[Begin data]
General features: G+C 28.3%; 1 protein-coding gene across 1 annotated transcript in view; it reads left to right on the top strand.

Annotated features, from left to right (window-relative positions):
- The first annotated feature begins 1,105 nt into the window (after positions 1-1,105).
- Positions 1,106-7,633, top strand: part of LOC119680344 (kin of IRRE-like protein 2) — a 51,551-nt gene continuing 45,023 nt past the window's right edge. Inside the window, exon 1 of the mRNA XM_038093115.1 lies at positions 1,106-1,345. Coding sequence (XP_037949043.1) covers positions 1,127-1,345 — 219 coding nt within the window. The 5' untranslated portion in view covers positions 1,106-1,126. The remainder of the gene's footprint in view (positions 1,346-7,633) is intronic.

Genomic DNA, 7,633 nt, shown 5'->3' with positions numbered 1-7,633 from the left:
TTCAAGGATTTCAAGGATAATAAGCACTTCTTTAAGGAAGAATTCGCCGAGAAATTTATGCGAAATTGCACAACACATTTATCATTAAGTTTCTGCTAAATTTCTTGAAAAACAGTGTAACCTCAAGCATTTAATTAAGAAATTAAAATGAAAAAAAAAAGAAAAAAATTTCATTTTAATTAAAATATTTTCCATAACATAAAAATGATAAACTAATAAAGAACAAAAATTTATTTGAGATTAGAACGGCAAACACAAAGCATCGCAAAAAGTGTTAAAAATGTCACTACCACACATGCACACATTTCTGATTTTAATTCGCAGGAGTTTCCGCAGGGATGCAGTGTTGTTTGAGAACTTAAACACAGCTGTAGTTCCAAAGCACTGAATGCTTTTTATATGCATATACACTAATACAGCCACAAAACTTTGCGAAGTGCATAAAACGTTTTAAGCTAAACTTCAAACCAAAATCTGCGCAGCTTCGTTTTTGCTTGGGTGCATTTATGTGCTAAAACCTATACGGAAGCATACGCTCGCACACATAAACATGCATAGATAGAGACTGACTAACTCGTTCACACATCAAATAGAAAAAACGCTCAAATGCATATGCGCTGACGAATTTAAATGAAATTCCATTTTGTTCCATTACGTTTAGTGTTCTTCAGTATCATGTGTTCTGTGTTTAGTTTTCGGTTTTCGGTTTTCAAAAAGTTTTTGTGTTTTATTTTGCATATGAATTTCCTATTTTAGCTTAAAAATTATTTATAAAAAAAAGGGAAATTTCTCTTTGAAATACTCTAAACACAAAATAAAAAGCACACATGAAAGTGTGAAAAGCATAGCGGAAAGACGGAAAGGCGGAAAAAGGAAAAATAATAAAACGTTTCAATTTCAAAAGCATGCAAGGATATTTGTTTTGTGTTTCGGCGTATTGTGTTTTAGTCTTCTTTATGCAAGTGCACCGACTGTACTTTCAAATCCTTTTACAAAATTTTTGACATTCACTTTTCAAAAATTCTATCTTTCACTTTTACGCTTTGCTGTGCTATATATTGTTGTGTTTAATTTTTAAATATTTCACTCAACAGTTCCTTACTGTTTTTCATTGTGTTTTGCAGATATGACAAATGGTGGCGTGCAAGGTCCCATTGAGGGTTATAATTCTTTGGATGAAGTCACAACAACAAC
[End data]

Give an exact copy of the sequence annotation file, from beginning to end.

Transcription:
General features: G+C 28.3%; 1 protein-coding gene across 1 annotated transcript in view; it reads left to right on the top strand.

Annotated features, from left to right (window-relative positions):
- The first annotated feature begins 1,105 nt into the window (after positions 1-1,105).
- Positions 1,106-7,633, top strand: part of LOC119680344 (kin of IRRE-like protein 2) — a 51,551-nt gene continuing 45,023 nt past the window's right edge. Inside the window, exon 1 of the mRNA XM_038093115.1 lies at positions 1,106-1,345. Coding sequence (XP_037949043.1) covers positions 1,127-1,345 — 219 coding nt within the window. The 5' untranslated portion in view covers positions 1,106-1,126. The remainder of the gene's footprint in view (positions 1,346-7,633) is intronic.

Genomic DNA, 7,633 nt, shown 5'->3' with positions numbered 1-7,633 from the left:
TTCAAGGATTTCAAGGATAATAAGCACTTCTTTAAGGAAGAATTCGCCGAGAAATTTATGCGAAATTGCACAACACATTTATCATTAAGTTTCTGCTAAATTTCTTGAAAAACAGTGTAACCTCAAGCATTTAATTAAGAAATTAAAATGAAAAAAAAAAGAAAAAAATTTCATTTTAATTAAAATATTTTCCATAACATAAAAATGATAAACTAATAAAGAACAAAAATTTATTTGAGATTAGAACGGCAAACACAAAGCATCGCAAAAAGTGTTAAAAATGTCACTACCACACATGCACACATTTCTGATTTTAATTCGCAGGAGTTTCCGCAGGGATGCAGTGTTGTTTGAGAACTTAAACACAGCTGTAGTTCCAAAGCACTGAATGCTTTTTATATGCATATACACTAATACAGCCACAAAACTTTGCGAAGTGCATAAAACGTTTTAAGCTAAACTTCAAACCAAAATCTGCGCAGCTTCGTTTTTGCTTGGGTGCATTTATGTGCTAAAACCTATACGGAAGCATACGCTCGCACACATAAACATGCATAGATAGAGACTGACTAACTCGTTCACACATCAAATAGAAAAAACGCTCAAATGCATATGCGCTGACGAATTTAAATGAAATTCCATTTTGTTCCATTACGTTTAGTGTTCTTCAGTATCATGTGTTCTGTGTTTAGTTTTCGGTTTTCGGTTTTCAAAAAGTTTTTGTGTTTTATTTTGCATATGAATTTCCTATTTTAGCTTAAAAATTATTTATAAAAAAAAGGGAAATTTCTCTTTGAAATACTCTAAACACAAAATAAAAAGCACACATGAAAGTGTGAAAAGCATAGCGGAAAGACGGAAAGGCGGAAAAAGGAAAAATAATAAAACGTTTCAATTTCAAAAGCATGCAAGGATATTTGTTTTGTGTTTCGGCGTATTGTGTTTTAGTCTTCTTTATGCAAGTGCACCGACTGTACTTTCAAATCCTTTTACAAAATTTTTGACATTCACTTTTCAAAAATTCTATCTTTCACTTTTACGCTTTGCTGTGCTATATATTGTTGTGTTTAATTTTTAAATATTTCACTCAACAGTTCCTTACTGTTTTTCATTGTGTTTTGCAGATATGACAAATGGTGGCGTGCAAGGTCCCATTGAGGGTTATAATTCTTTGGATGAAGTCACAACAACAAC